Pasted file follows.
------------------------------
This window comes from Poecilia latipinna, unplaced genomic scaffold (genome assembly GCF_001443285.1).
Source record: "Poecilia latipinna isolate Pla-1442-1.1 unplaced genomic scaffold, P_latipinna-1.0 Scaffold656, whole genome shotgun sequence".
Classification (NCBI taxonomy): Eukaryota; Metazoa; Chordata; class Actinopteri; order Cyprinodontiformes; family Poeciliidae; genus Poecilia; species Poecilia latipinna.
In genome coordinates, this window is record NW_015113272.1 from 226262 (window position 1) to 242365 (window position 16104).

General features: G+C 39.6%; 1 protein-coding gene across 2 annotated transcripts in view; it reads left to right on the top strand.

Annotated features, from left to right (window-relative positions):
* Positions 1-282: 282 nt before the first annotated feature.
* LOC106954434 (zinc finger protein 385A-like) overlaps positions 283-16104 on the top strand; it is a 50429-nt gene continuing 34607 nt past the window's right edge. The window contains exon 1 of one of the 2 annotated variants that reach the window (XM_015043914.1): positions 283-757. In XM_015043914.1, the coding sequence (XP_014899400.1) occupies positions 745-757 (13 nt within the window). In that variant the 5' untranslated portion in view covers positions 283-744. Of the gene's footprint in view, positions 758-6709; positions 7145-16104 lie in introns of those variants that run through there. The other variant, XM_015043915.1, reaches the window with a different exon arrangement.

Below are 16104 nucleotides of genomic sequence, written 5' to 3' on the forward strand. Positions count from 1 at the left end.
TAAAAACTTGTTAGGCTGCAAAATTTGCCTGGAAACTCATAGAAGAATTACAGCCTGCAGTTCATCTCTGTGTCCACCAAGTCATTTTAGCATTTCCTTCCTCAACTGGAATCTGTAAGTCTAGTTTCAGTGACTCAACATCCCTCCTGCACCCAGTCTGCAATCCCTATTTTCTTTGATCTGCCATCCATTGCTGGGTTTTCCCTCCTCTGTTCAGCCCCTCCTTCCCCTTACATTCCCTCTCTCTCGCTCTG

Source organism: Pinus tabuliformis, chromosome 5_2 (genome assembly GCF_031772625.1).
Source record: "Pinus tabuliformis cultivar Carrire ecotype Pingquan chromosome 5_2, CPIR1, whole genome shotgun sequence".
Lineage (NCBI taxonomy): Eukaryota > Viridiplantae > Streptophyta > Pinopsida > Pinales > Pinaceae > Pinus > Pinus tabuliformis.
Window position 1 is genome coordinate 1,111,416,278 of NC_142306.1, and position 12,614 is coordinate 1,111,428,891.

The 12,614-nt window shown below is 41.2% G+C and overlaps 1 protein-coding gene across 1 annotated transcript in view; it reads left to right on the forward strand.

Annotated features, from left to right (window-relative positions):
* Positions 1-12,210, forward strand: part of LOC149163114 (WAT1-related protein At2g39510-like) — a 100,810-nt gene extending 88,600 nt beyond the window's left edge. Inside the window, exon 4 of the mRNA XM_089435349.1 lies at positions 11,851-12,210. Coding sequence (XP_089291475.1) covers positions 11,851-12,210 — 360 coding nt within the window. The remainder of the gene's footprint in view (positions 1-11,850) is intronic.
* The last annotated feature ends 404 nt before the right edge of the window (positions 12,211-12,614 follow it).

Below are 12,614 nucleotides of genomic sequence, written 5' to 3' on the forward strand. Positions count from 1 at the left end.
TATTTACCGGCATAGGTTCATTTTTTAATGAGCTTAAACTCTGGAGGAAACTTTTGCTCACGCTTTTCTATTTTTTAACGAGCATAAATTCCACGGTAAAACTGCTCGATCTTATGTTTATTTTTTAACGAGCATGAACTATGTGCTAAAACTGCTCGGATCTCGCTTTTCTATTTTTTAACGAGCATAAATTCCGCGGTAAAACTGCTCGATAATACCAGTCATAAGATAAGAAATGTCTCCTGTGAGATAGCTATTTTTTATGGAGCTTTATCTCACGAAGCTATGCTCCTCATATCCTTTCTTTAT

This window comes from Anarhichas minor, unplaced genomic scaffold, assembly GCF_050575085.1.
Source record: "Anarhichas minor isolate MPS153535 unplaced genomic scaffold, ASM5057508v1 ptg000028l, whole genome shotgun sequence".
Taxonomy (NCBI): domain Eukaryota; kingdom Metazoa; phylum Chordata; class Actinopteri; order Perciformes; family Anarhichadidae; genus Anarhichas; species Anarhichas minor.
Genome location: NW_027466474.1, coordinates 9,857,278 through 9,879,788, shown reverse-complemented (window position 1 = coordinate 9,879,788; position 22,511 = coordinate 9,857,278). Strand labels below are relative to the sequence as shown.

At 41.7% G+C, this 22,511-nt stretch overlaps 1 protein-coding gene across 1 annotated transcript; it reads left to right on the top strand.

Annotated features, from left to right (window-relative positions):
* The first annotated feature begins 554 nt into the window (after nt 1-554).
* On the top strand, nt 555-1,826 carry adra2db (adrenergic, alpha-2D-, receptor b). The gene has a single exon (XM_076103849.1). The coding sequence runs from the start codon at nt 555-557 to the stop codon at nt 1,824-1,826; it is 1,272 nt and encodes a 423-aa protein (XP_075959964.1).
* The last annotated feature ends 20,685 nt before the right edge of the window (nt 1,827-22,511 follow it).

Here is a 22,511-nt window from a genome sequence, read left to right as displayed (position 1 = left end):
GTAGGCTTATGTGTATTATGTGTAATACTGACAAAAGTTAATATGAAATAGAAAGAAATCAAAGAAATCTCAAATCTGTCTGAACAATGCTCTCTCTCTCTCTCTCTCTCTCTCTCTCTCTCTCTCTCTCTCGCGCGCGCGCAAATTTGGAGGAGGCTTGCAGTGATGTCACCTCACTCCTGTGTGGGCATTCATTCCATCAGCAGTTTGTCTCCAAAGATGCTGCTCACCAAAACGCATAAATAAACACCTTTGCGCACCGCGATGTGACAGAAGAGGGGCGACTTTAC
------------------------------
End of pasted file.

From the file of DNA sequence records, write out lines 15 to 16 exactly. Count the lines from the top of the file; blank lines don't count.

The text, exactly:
The 12,614-nt window shown below is 41.2% G+C and overlaps 1 protein-coding gene across 1 annotated transcript in view; it reads left to right on the forward strand.

Annotated features, from left to right (window-relative positions):